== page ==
In order to reveal the true nature of many specimens we have to study the third dimension of our sample. The majority of the TEM techniques record two-dimensional (2D) projections of a 3D structure. However the complexity of the new material and the biological structures highlights the need to develop tools and techniques to explore the morphologies and compositions of materials in three dimensions.An object viewed from many different angles will generate slightly different projections. These images can be recorded and analyzed to create a tomographic rendering of the specimen. The resolution obtained depends of the diameter of the object and the number of projections.
There is a limit in the angle that we can reach tilting the sample, missing wedge problem. This gap produces artifacts in the reconstructed object: the elongation factor
In biology field, bright-field TEM (BF-TEM) is the best imaging method for tomography tilt series acquisition because, for amorphous sample, the projected image intensities vary monotonically with material thickness. On the other hand, for material science this condition, the variation monotonically of the intensities is difficult to guarantee in BF/HRTEM, where image intensities in crystalline samples are dominated by phase-contrast. However, the technique of annular dark-field scanning transmission electron microscopy (ADF-STEM) and high angular ADF detector (HAADF) are more effectively suppressing phase and diffraction contrast, providing image intensities that vary with the projected mass-thickness of samples up to micrometres thick for materials with low atomic number. ADF-STEM also acts as a low-pass filter, eliminating the edge-enhancing artifacts common in BF/HRTEM.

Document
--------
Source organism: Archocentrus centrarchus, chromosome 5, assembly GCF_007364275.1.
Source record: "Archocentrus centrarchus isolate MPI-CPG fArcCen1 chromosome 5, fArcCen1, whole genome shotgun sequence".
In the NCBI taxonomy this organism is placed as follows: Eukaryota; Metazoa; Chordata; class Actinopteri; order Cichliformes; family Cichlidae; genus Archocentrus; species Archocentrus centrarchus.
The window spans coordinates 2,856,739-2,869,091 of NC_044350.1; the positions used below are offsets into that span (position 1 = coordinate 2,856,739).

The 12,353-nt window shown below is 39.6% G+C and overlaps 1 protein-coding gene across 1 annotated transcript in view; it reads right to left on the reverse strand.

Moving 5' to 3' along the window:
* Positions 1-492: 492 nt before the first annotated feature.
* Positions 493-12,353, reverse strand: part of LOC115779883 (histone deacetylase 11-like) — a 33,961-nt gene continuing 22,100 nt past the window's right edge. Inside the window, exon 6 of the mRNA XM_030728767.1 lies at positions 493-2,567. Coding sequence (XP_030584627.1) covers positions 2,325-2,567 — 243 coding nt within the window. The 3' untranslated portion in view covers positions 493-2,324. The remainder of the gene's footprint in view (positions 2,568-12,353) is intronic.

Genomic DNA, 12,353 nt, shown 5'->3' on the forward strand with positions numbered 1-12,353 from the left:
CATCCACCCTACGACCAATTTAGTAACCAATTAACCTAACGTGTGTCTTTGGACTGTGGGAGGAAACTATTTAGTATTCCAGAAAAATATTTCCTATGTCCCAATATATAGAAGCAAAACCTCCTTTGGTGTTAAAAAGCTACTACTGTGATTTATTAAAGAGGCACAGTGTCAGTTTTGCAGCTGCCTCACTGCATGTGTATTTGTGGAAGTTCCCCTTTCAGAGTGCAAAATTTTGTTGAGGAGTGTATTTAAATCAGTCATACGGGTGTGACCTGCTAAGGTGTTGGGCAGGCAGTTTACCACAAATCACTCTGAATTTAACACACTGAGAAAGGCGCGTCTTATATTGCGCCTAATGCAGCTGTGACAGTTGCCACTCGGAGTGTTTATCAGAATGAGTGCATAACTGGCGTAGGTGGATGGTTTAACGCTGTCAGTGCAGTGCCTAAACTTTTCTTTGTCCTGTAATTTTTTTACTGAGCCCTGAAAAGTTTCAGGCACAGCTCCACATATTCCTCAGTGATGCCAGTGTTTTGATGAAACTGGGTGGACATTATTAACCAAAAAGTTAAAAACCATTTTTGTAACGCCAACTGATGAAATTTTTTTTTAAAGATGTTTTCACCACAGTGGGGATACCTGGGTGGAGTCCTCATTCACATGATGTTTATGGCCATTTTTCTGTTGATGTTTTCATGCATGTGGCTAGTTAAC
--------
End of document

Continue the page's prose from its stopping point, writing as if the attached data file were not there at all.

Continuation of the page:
Tomography can yield a reliable reconstruction of the underlying specimen which is extremely important for its application in nanoscience and nanotechnology.